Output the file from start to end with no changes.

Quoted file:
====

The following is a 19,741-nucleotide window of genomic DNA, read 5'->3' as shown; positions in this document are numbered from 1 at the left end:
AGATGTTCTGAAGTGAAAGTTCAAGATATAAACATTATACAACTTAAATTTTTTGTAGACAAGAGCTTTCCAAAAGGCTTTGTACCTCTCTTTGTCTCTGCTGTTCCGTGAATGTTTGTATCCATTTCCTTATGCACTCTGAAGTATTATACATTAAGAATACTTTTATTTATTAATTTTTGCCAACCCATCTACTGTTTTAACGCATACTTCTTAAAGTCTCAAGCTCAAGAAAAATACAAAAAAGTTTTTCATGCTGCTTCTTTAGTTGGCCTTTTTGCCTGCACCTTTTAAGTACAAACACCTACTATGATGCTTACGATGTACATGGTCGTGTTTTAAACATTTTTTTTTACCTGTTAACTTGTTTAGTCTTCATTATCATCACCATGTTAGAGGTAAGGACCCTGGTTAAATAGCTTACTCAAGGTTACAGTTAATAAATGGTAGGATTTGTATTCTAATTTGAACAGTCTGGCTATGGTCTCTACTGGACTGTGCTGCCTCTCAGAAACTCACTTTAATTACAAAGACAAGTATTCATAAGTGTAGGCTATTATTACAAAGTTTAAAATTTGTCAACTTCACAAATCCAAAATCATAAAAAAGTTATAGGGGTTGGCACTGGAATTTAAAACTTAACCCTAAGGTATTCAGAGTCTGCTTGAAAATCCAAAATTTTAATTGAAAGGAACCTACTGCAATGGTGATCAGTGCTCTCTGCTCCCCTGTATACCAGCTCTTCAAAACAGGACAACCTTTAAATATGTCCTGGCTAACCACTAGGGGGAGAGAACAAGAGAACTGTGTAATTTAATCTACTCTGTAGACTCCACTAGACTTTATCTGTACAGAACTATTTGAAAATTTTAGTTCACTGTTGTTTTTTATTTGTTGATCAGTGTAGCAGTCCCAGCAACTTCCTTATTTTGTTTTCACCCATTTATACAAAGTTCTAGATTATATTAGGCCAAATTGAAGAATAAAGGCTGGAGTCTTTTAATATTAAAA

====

The following is a 19,741-nucleotide window of genomic DNA, read 5'->3' as shown; positions in this document are numbered from 1 at the left end:
AGATGTTCTGAAGTGAAAGTTCAAGATATAAACATTATACAACTTAAATTTTTTGTAGACAAGAGCTTTCCAAAAGGCTTTGTACCTCTCTTTGTCTCTGCTGTTCCGTGAATGTTTGTATCCATTTCCTTATGCACTCTGAAGTATTATACATTAAGAATACTTTTATTTATTAATTTTTGCCAACCCATCTACTGTTTTAACGCATACTTCTTAAAGTCTCAAGCTCAAGAAAAATACAAAAAAGTTTTTCATGCTGCTTCTTTAGTTGGCCTTTTTGCCTGCACCTTTTAAGTACAAACACCTACTATGATGCTTACGATGTACATGGTCGTGTTTTAAACATTTTTTTTTACCTGTTAACTTGTTTAGTCTTCATTATCATCACCATGTTAGAGGTAAGGACCCTGGTTAAATAGCTTACTCAAGGTTACAGTTAATAAATGGTAGGATTTGTATTCTAATTTGAACAGTCTGGCTATGGTCTCTACTGGACTGTGCTGCCTCTCAGAAACTCACTTTAATTACAAAGACAAGTATTCATAAGTGTAGGCTATTATTACAAAGTTTAAAATTTGTCAACTTCACAAATCCAAAATCATAAAAAAGTTATAGGGGTTGGCACTGGAATTTAAAACTTAACCCTAAGGTATTCAGAGTCTGCTTGAAAATCCAAAATTTTAATTGAAAGGAACCTACTGCAATGGTGATCAGTGCTCTCTGCTCCCCTGTATACCAGCTCTTCAAAACAGGACAACCTTTAAATATGTCCTGGCTAACCACTAGGGGGAGAGAACAAGAGAACTGTGTAATTTAATCTACTCTGTAGACTCCACTAGACTTTATCTGTACAGAACTATTTGAAAATTTTAGTTCACTGTTGTTTTTTATTTGTTGATCAGTGTAGCAGTCCCAGCAACTTCCTTATTTTGTTTTCACCCATTTATACAAAGTTCTAGATTATATTAGGCCAAATTGAAGAATAAAGGCTGGAGTCTTTTAATATTAAAA